2. Vendors or third parties your company works with. This will usually happen because they, like your company, must show proof of compliance with GDPR requirements. Ensuring the vendors and third parties you work with are GDPR compliant is mandatory.
  3. Investors might ask to see your DPIA because they are concerned about their company’s compliance with GDPR.
  4. Clients. The company’s clients will ask to see the DPIA to confirm whether the company is a risk to them.

Steps to do a DPIA

At the minimum, a DPAI must contain:

  1. A systematic description of the processing activity: Detailed description of the processing activities, including the types of data involved, how it was obtained, and what will be done with the data. Specify the duration for which the data will be retained, how it will be securely stored, and who will have access to it. For example, describe collecting customer names, email addresses, and purchase history through online forms and point-of-sale systems, analysing this data to improve marketing strategies, retaining it for two years, storing it in an encrypted database, and allowing access only to authorized marketing personnel.
  2. An assessment of necessity, proportionality, and risk to rights and freedoms of data subjects: Evaluate whether the data processing is necessary for achieving the intended purpose and if it is proportionate to the goals. Assess the potential risks to the rights and freedoms of natural persons, considering factors such as data minimization and the potential impact on privacy. For example, determine if collecting detailed purchase histories is essential for improving customer service, if the scope of data collected is limited to what is necessary, and if the potential risks, such as unauthorized access or misuse, are appropriately mitigated through security measures and access controls.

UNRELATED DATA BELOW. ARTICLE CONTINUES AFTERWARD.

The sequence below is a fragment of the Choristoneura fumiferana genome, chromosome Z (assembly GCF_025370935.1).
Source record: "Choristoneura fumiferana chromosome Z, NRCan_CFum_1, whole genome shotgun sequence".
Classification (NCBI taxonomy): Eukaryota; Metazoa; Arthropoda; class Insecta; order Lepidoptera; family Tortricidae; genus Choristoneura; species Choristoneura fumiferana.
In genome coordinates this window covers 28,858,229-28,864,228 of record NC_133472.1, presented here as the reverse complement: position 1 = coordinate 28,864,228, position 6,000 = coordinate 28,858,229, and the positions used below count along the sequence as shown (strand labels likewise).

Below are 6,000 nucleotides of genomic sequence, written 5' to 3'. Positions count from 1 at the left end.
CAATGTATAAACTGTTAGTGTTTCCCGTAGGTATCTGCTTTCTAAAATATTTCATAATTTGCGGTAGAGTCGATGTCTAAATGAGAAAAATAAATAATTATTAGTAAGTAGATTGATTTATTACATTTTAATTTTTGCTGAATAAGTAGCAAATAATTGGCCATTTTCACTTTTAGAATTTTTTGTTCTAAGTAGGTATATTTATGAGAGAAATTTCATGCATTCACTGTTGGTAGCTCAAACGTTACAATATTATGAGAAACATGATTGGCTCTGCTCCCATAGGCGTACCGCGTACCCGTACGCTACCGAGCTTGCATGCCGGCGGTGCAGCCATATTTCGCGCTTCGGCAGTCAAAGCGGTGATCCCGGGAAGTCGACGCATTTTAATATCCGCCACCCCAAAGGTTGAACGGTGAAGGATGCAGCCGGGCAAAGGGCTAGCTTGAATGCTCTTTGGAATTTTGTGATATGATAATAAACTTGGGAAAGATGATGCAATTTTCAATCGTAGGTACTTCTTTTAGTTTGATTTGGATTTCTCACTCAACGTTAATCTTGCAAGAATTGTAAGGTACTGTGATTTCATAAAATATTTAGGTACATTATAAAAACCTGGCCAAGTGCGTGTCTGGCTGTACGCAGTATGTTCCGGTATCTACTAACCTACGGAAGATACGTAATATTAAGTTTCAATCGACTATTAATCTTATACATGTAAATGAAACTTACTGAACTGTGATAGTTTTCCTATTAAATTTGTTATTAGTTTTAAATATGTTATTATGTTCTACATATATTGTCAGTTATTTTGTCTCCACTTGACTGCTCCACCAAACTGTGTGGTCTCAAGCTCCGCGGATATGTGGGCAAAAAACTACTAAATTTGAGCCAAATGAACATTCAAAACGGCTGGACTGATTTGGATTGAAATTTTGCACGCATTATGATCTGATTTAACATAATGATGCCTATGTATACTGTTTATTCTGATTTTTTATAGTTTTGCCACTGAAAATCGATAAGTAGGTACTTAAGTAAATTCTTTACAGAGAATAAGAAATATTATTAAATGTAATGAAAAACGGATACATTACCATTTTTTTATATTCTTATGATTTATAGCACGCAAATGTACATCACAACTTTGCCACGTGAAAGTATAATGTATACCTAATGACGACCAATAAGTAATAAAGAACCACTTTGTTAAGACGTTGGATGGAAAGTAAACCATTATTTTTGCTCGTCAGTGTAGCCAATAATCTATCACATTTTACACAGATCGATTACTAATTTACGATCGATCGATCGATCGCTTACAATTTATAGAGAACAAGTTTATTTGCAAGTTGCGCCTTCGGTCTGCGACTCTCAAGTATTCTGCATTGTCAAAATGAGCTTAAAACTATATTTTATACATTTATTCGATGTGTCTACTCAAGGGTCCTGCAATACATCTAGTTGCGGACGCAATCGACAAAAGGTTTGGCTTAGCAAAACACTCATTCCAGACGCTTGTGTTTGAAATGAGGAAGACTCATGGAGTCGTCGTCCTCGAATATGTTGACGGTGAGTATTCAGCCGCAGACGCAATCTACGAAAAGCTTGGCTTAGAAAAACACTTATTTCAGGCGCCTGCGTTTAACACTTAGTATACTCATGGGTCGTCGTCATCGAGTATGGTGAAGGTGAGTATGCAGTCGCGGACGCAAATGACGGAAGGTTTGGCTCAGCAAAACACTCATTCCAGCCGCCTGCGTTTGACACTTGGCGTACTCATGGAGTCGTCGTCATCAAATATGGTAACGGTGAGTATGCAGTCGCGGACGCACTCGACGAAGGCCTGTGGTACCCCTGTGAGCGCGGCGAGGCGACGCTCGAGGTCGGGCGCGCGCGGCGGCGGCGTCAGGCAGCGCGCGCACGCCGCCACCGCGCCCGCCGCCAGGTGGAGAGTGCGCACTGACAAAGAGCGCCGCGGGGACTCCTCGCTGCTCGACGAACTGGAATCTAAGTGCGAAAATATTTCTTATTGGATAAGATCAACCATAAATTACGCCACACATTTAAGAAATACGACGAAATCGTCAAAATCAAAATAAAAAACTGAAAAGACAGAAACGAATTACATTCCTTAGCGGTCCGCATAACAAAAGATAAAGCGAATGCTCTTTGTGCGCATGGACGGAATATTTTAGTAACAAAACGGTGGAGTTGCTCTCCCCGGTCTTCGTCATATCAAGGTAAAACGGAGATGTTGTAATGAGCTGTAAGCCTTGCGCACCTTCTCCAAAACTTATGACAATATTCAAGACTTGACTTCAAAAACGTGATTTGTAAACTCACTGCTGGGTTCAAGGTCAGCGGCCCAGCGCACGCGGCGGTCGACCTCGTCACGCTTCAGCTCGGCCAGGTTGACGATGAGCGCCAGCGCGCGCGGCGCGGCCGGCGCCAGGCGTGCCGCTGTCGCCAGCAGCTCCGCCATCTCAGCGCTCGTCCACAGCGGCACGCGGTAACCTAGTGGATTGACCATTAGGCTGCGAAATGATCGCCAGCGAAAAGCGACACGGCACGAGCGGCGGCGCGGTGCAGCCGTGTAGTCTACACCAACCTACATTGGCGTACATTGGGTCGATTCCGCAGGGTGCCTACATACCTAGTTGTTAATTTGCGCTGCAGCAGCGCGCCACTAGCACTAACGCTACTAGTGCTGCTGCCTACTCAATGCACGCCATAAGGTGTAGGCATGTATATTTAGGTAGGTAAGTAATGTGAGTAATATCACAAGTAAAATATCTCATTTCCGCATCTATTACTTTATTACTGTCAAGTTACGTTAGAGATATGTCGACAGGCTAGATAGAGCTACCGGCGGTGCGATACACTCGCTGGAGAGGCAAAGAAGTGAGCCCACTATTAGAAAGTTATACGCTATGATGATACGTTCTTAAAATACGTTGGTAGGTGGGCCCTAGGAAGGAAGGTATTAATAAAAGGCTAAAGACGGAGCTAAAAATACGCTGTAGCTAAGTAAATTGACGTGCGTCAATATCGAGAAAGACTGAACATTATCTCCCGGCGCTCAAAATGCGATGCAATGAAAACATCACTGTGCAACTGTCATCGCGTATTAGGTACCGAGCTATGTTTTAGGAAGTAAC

3. A determination of measures envisaged to address the risks: Identify and outline the measures that will be implemented to mitigate the identified risks to data subjects’ rights and freedoms. This includes technical and organizational measures such as encryption, anonymization, access controls, regular security audits, and staff training. For example, implement encryption for data storage, restrict access to authorized personnel only, conduct regular security audits to identify vulnerabilities, and provide ongoing privacy training for employees to ensure they understand data protection protocols and procedures.

How we can help?

Partner with Symmetry to confidently navigate your DPIA and GDPR requirements. Our team of experienced professionals provides tailored solutions that ensure your company complies with regulations and secures and enhances your data management practices. Symmetry offers customers a comprehensive platform that facilitates easy and efficient data management, ensuring a seamless and user-friendly experience.

Contact us here

By |2024-05-31T14:00:03+01:00May 31st, 2024|DPIA, DPO, Privacy|0 Comments